An open event with plenty of swings
By the time this appears the 2017 Open Teams Championship will have been decided as the second session was last night.
Leading after the first session is one of the two leading contenders on paper, the team of Jean Johnson, David Sykes, Marge Way, Edward Betteto and Fabian Hupe, with three wins and 67 points.
Sitting not far behind, in a pretty remarkable performance, are the team of Ellen Davidson, George Correia, John Luebkemann and Linda Abend also with three wins and 59 points — super stuff from this foursome in this company.
Third are Harry Kast, Tony Saunders, Judy Bussell and Charles Hall on 49 and sitting in fourth are Alan Douglas, John Burville, Elizabeth McKee and Diana Diel.
The event is really wide open with a lot of swings available in eight board matches, so stay tuned! Results next week.
Coming up next is the Non Life Master Pairs on November 30 and December 7.
This week’s hand is a fun one and is a play that comes up really often at the table, but not many players see the play or execute it.
Dealer West E/W Vulnerable
The Bidding was over quickly — West passed, North opened 1 Diamond, East overcalled one Heart and South bid 3NT.
West led the Jack of Hearts. East played the Queen and declarer ducked.
East continued with the Ace of Hearts, followed by the ten. Declarer took this with the King and paused to assess his chances.
He could count only eight certain tricks and so needed to develop another one in either Diamonds or Spades.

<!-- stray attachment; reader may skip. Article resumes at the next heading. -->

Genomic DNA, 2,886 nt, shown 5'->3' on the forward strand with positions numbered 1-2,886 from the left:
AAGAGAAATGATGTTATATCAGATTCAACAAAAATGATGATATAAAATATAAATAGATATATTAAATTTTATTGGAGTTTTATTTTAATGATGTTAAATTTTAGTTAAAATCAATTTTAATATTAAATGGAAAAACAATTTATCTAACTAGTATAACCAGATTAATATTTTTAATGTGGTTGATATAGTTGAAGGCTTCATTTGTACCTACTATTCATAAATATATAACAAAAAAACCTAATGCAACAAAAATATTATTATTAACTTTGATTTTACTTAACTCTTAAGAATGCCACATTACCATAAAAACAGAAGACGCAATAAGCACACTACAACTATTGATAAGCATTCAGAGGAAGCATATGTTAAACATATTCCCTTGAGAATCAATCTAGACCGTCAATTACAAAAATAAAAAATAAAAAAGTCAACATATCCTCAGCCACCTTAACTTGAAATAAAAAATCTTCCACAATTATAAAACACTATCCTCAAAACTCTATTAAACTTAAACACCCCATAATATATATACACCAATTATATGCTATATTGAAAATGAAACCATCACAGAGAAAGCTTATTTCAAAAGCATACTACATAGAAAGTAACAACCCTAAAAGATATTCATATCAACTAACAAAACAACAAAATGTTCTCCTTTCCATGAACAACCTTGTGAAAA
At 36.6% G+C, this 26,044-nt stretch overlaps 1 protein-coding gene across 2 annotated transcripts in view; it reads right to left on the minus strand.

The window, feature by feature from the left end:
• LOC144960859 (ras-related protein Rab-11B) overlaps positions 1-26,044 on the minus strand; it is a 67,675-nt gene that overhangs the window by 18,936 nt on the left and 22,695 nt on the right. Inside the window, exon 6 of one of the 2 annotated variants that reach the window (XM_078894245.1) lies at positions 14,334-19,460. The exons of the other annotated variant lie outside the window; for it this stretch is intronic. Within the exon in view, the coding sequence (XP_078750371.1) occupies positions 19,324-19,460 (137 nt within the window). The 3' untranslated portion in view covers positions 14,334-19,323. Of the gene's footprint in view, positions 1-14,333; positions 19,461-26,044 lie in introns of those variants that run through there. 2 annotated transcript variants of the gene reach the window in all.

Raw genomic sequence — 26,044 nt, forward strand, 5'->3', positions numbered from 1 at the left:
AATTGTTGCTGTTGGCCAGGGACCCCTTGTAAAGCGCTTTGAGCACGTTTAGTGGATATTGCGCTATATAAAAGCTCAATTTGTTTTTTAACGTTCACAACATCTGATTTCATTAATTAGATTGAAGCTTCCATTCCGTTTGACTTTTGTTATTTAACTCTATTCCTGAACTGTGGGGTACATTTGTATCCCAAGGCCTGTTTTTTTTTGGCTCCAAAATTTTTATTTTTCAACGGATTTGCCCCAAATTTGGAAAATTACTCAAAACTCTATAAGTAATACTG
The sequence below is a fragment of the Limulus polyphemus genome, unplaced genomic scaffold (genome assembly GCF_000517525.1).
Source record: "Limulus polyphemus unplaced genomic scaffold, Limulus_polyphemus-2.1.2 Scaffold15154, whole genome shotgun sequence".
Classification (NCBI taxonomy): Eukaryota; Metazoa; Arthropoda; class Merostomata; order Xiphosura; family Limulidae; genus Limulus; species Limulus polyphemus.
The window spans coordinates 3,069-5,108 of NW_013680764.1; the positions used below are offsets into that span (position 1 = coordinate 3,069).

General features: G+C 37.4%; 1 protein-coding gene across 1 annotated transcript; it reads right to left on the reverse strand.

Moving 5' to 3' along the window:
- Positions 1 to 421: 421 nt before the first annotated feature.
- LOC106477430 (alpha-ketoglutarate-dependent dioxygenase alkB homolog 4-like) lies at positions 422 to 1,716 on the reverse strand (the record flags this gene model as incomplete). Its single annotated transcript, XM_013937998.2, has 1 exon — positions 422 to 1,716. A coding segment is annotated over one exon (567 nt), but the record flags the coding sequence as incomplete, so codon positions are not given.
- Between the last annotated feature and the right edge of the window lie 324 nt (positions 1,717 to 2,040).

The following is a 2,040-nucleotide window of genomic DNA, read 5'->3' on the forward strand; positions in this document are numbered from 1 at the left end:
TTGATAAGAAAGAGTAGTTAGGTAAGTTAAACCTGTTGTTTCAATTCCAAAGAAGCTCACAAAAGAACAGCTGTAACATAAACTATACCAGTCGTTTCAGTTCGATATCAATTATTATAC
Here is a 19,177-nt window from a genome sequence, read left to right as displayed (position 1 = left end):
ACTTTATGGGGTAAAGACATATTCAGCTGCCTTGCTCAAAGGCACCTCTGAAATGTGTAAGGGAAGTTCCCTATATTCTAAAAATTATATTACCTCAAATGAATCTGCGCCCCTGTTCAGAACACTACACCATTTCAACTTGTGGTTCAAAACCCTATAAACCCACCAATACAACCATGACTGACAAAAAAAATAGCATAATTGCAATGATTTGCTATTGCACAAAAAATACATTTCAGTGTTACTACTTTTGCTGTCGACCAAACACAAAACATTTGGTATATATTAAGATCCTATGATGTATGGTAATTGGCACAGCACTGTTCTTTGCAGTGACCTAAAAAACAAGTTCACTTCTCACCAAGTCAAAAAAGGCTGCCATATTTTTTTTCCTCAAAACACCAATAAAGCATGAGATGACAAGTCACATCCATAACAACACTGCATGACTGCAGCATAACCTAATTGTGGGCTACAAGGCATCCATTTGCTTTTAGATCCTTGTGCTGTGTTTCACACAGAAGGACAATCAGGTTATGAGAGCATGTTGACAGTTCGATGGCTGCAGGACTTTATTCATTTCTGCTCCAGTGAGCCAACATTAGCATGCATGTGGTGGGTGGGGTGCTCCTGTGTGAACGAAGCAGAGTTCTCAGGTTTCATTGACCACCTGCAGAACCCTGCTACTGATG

Declarer’s first move was to cash the Ace, Queen and King of Diamonds.
East’s low Spade discard was a disappointment, but not unexpected. At this point, the contract seemed to depend on the Spade finesse.
However, this declarer disliked taking finesses whenever there was a chance of gaining a trick by other means.
He now cashed the Ace, Queen and King of Clubs. When both defenders followed to all three Clubs, East was marked with an original 3=5=2=3 or 2=5=2=4 shape.
This was in fact the situation with declarer having won seven tricks.
East had a good Heart suit to start with but declarer thought that his overcall made it just a bit more likely that he also had the King of Spades
So, instead of trying the Spade finesse, he exited with his remaining Heart — East could take the nine and eight of Hearts but then had to lead away from the King of Spades — nine tricks and a fully deserved top for this declarer.
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